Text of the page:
In environmental and ecological economics, nature is the metasystem, and embedded in it is society with its subsystem economy.
March for Science Greece didn’t happen and here is the paradox in the land where science was born. An article by Vasiliki Michopoulou.
On 22nd April, the March for Science London will recognise scientific progress, raise awareness of scientific discovery, and defend scientific integrity.
Held by lobbies and advisers for the EU Commission, the March for Science in Brussels turned itself into a festival promoting the European research program.
We are living through very puzzling times. Times where the unexpected, the counter-intuitive and the irrational make headlines day after day. In this new world order, some remnants of old models of governance are re-emerging. These are entered on top-down governance, sometimes stretched to the point of generating strongly nationalist and authoritarian regimes. Yet, new governance models are needed. Scientists, with the March for Science due to take place on 22nd April 2017, give a strong signal, that bottom-up input into policy is needed. Unlike any time ever before, technology makes it easy for people in power to consult citizens on how their lives should be governed. Meanwhile, the input of the humanities and deeper philosophical questioning could help us inform future policy decisions. The trouble is that the mechanisms for such bottom-up governance have not yet been fully elucidated. To contribute to discussions on this issue, it is now time for EuroScientist and HSE community members to step in.
A large number of major European organisations in the area of science, research, innovation and higher education have written an Open Letter to European Prime Ministers, ministers responsible for those same areas, as well as the President of the European Council and of the European Commission, and Commissioner Carlos Moedas for Research and Innovation to express their concern about recent developments of science in the US.
“you tear out a man’s tongue, you are not proving him a liar, you’re only telling the world that you fear what he might say” Tyrion III, A Clash of Kings, George R.R. Martin In the first days since Trump took office as 45th president of the United Read more […]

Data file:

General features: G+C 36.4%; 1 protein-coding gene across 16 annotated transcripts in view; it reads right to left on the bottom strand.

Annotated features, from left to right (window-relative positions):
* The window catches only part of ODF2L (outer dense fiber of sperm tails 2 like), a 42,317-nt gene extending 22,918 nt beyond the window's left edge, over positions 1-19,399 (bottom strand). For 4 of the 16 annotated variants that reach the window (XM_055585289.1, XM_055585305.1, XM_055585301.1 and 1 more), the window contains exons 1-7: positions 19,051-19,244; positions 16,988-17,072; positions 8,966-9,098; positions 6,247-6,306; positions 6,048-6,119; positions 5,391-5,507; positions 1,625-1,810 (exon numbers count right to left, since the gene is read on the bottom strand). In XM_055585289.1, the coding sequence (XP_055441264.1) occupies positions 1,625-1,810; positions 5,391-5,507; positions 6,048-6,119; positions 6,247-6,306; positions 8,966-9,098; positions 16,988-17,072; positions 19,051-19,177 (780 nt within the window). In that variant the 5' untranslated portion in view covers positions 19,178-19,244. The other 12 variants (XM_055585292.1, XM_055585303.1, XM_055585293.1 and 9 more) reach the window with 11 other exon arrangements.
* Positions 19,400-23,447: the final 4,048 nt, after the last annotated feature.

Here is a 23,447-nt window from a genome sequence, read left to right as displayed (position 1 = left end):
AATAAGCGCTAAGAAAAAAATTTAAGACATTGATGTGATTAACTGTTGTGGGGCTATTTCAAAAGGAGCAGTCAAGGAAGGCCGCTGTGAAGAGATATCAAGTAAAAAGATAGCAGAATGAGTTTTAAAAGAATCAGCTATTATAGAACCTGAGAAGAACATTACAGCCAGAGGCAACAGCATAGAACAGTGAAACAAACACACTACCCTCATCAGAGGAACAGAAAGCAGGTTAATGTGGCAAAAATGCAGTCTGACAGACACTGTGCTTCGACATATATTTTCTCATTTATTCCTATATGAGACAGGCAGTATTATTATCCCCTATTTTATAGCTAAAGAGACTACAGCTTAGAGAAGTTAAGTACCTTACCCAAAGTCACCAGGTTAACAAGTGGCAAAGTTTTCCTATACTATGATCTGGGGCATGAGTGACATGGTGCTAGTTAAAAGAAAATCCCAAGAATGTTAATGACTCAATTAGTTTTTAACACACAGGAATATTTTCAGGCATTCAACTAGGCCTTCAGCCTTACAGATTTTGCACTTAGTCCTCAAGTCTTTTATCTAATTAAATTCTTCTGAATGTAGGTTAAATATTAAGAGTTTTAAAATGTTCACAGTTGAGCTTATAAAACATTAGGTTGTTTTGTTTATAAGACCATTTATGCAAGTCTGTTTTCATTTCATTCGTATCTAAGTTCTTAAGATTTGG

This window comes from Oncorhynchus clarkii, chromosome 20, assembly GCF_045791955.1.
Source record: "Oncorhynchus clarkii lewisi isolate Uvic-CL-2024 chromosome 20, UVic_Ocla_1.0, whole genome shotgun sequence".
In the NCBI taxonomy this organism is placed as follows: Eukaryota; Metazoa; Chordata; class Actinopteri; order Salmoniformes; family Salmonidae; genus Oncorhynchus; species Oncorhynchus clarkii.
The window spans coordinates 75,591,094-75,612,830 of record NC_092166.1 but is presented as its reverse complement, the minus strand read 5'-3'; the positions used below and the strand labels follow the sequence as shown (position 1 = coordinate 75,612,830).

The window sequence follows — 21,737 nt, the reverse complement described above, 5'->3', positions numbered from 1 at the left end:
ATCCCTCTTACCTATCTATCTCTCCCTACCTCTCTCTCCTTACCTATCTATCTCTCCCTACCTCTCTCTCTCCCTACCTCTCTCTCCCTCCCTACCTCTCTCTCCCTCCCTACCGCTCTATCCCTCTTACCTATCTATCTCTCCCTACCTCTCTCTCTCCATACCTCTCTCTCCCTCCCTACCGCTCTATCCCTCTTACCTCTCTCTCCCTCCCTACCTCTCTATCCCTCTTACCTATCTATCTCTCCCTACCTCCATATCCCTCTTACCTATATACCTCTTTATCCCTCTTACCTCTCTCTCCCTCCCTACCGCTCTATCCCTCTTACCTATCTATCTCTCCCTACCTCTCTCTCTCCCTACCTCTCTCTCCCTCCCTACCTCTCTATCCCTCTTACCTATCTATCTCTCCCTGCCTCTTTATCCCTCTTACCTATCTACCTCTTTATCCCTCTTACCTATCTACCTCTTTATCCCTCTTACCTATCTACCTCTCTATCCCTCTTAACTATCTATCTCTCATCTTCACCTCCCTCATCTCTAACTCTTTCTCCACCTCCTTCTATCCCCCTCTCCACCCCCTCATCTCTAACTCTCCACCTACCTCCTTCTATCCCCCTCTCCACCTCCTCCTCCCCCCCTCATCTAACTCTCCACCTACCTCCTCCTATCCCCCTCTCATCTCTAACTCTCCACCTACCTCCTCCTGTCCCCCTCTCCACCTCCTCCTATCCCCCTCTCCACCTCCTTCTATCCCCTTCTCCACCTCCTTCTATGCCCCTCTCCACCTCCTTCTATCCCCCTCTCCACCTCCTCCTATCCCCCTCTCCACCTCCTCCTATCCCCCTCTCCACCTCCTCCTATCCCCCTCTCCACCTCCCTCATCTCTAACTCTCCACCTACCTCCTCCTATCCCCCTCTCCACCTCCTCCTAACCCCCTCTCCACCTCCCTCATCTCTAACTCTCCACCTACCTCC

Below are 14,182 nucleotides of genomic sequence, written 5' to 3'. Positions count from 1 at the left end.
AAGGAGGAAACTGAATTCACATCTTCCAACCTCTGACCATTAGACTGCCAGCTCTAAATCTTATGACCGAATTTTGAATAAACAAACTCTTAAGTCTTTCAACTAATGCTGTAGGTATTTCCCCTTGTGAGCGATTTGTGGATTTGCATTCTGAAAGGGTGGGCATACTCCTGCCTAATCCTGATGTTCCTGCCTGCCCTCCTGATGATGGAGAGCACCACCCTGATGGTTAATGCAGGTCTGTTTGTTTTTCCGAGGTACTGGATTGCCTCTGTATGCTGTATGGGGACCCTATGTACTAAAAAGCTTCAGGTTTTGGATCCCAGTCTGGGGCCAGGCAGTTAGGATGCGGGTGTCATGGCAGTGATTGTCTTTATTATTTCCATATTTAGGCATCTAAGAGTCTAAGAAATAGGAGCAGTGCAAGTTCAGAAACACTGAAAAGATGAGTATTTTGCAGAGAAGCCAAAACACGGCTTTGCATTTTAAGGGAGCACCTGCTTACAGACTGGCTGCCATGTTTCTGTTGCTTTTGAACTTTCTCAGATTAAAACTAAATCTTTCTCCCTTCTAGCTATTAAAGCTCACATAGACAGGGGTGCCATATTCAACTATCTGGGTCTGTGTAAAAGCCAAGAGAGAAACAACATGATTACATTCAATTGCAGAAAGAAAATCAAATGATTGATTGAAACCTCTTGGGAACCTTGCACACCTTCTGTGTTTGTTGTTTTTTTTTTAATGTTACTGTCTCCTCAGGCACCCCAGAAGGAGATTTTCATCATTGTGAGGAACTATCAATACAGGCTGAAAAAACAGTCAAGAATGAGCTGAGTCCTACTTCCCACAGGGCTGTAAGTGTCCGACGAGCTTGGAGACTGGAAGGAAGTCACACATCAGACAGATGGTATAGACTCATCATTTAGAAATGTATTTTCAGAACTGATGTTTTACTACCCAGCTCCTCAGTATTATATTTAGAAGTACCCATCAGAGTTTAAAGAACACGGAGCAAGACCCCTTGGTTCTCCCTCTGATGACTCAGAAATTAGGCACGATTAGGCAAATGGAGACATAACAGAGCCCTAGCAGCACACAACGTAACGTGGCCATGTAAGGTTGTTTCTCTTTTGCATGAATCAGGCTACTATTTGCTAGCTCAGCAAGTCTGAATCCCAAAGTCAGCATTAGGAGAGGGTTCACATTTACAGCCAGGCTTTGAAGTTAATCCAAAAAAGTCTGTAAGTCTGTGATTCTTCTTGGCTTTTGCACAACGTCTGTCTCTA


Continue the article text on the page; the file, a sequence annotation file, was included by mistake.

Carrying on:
Donald Trump’s imminent arrival at the White House has blown a cold wind through the scientific community. In this article, Arran Frood, investigates the likely impact the Trump presidency could have on research in Europe. He also explores how a likely change in science policy in the US may result in a shift of the centre of gravity of research, particularly in certain disciplines. Finally, there could be some consequences for the mobility and career of scientists themselves.
Recently, the government of South Africa hosted the first pan-African general science conference, Science Forum South Africa, in Pretoria. The international attendance by participants from other African countries, and beyond, shows the renewed interest of the science community towards science in Africa. This event was a landmark in flagging up the political support bestowed upon science an for highlighting opportunities for international collaborations.
The huge public funds made available for scientific research after the second World War, were expected to lead to industrial development, economic growth and a general improvement of living standards. Yet, this model has been questioned for a few year. Everywhere in the world, revisiting the social contract between science and society is becoming urgent; it is time to adapt such contract to the realities of the 21st century.
Climate change is on the mind of many scientists, beyond experts in the field. It is where science diplomacy has been at work in the month preceding the climate change conference, COP21, opening in Paris on 30th November 2015. But does science diplomacy make a difference? EuroScientist talks to various experts in the field and analyses the likely outcome of such talks.
As the forum of social and solidarity economy leaders, dubbed Rencontres du Mont-Blanc, is about to take place between 26 and 28 November 2015, in Chamonix, France, its president, Thierry Jeantet, calls for more scientists to be involved in the social and solidarity economy sector to try and find a virtuous path for growth, hinging on research and innovation.